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New genetic hot spots discovered for breast cancer

New genetic hot spots discovered for breast cancer

British scientists of the University of Cambridge discovered fifteen novel single nucleotide polymorphisms (SNPs) that are linked to the risk of developing breast cancer. That is written in an article, recently published in Nature Genetics. Currently, over ninety of these genetic variations, playing a role in breast cancer development, have been found in the literature.

Breast cancer is the most common type of cancer in women as well as the number one cause of death among Dutch women – one in nine are affected. Five percent of these women has a genetic predisposition that increases the risk of developing breast cancer. Consequently, it is crucial to conduct research on the role of SNPs underlying the development of breast cancer. However, these minute genetic variations can only be discovered in large populations.

The authors therefore decided to forge an alliance with dozens of other scientists across the world. This Breast Cancer Association Consortium compared the genetic make-up of more than 120,000 European women with or without breast cancer. Fifteen new SNPs were found that individually raise the risk by only a small amount. When a person has more SNPs, the risks can add up.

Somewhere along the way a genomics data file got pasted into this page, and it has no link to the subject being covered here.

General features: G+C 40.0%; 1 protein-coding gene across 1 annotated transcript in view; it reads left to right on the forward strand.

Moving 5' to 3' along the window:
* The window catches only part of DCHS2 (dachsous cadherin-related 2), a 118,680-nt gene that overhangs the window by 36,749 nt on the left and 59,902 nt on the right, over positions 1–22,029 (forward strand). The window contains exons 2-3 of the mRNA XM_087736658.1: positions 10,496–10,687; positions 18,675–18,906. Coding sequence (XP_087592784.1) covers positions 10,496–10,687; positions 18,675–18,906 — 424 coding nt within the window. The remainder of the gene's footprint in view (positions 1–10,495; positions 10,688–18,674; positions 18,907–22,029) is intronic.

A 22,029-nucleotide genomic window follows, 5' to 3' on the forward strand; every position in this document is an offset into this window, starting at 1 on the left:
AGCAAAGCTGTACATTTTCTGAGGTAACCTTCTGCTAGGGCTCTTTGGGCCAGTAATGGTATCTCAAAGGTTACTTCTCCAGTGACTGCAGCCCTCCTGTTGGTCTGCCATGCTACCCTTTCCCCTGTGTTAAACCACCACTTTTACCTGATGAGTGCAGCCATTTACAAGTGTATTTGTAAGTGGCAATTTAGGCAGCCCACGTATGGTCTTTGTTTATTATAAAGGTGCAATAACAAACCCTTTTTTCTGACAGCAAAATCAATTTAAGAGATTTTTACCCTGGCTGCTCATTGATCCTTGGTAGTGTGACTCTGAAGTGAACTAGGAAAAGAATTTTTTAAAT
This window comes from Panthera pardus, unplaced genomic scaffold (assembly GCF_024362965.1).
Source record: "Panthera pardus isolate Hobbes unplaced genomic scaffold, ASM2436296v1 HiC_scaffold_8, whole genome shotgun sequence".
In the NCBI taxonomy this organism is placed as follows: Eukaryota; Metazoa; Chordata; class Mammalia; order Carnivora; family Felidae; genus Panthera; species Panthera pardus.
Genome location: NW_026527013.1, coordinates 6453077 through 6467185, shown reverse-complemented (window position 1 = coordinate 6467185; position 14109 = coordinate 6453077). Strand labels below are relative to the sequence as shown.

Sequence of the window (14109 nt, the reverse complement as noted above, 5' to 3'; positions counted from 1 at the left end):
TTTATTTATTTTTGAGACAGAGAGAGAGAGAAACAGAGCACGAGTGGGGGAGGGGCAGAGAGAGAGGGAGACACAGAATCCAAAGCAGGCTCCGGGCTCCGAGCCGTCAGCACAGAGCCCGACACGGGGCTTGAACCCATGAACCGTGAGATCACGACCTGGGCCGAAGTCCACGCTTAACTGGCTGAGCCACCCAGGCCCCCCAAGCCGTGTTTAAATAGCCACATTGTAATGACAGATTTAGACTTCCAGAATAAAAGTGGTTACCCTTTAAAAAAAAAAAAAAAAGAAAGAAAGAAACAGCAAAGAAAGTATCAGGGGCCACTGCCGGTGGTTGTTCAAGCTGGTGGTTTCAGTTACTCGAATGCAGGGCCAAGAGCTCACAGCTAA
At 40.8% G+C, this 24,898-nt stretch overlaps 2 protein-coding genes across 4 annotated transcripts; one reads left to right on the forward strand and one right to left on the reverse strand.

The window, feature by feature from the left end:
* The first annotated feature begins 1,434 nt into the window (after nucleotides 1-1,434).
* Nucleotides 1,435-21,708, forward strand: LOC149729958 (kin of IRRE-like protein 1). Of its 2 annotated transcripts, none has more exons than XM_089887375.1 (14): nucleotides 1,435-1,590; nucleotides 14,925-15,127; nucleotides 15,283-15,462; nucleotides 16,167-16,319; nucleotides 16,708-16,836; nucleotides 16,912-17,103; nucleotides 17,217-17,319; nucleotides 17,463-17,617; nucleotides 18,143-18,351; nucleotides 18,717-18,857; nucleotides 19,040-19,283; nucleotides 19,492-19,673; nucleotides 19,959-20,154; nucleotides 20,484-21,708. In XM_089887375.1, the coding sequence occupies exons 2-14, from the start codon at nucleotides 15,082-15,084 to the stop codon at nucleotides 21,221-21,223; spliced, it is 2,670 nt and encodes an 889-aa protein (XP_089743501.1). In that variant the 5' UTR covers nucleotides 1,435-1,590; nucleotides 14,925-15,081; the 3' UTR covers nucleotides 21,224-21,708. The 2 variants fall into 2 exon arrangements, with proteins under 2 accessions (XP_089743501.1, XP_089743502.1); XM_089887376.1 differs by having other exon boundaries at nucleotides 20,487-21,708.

Although, breast cancer mortality rate has recently dropped due to research on the disease and methods of treatment, the authors believe there is still a long way to go. “The next bit of solving the puzzle involves research to understand more about how genetic variations work to increase a woman’s risk,” says Doug Easton, study author and professor of genetic epidemiology at the University of Cambridge. “We’re sure there are more of these variations still to be discovered.”

Sources: Eurekalert, Cancer Research UK.

MedZine writes twice per week about notable science.

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